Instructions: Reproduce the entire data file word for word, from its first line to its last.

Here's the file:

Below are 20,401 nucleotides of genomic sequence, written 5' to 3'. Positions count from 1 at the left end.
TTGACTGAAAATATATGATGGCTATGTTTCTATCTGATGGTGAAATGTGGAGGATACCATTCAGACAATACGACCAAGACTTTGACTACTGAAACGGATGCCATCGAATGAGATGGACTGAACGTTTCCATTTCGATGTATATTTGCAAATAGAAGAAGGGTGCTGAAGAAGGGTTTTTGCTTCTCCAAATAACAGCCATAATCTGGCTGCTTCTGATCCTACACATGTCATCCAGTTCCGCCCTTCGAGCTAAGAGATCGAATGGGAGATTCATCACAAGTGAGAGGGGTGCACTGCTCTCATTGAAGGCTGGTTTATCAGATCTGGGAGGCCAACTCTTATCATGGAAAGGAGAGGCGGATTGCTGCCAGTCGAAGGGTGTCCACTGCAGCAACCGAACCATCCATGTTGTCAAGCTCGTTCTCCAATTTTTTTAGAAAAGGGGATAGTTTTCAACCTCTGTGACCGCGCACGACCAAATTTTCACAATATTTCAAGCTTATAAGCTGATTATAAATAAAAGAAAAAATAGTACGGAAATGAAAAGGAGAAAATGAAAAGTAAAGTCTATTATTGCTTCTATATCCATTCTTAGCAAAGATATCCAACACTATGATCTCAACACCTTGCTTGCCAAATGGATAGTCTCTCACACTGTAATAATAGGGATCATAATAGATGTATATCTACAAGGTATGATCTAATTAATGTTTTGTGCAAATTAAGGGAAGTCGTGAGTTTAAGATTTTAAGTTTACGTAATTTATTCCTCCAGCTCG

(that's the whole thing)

Below are 20,401 nucleotides of genomic sequence, written 5' to 3'. Positions count from 1 at the left end.
TTGACTGAAAATATATGATGGCTATGTTTCTATCTGATGGTGAAATGTGGAGGATACCATTCAGACAATACGACCAAGACTTTGACTACTGAAACGGATGCCATCGAATGAGATGGACTGAACGTTTCCATTTCGATGTATATTTGCAAATAGAAGAAGGGTGCTGAAGAAGGGTTTTTGCTTCTCCAAATAACAGCCATAATCTGGCTGCTTCTGATCCTACACATGTCATCCAGTTCCGCCCTTCGAGCTAAGAGATCGAATGGGAGATTCATCACAAGTGAGAGGGGTGCACTGCTCTCATTGAAGGCTGGTTTATCAGATCTGGGAGGCCAACTCTTATCATGGAAAGGAGAGGCGGATTGCTGCCAGTCGAAGGGTGTCCACTGCAGCAACCGAACCATCCATGTTGTCAAGCTCGTTCTCCAATTTTTTTAGAAAAGGGGATAGTTTTCAACCTCTGTGACCGCGCACGACCAAATTTTCACAATATTTCAAGCTTATAAGCTGATTATAAATAAAAGAAAAAATAGTACGGAAATGAAAAGGAGAAAATGAAAAGTAAAGTCTATTATTGCTTCTATATCCATTCTTAGCAAAGATATCCAACACTATGATCTCAACACCTTGCTTGCCAAATGGATAGTCTCTCACACTGTAATAATAGGGATCATAATAGATGTATATCTACAAGGTATGATCTAATTAATGTTTTGTGCAAATTAAGGGAAGTCGTGAGTTTAAGATTTTAAGTTTACGTAATTTATTCCTCCAGCTCG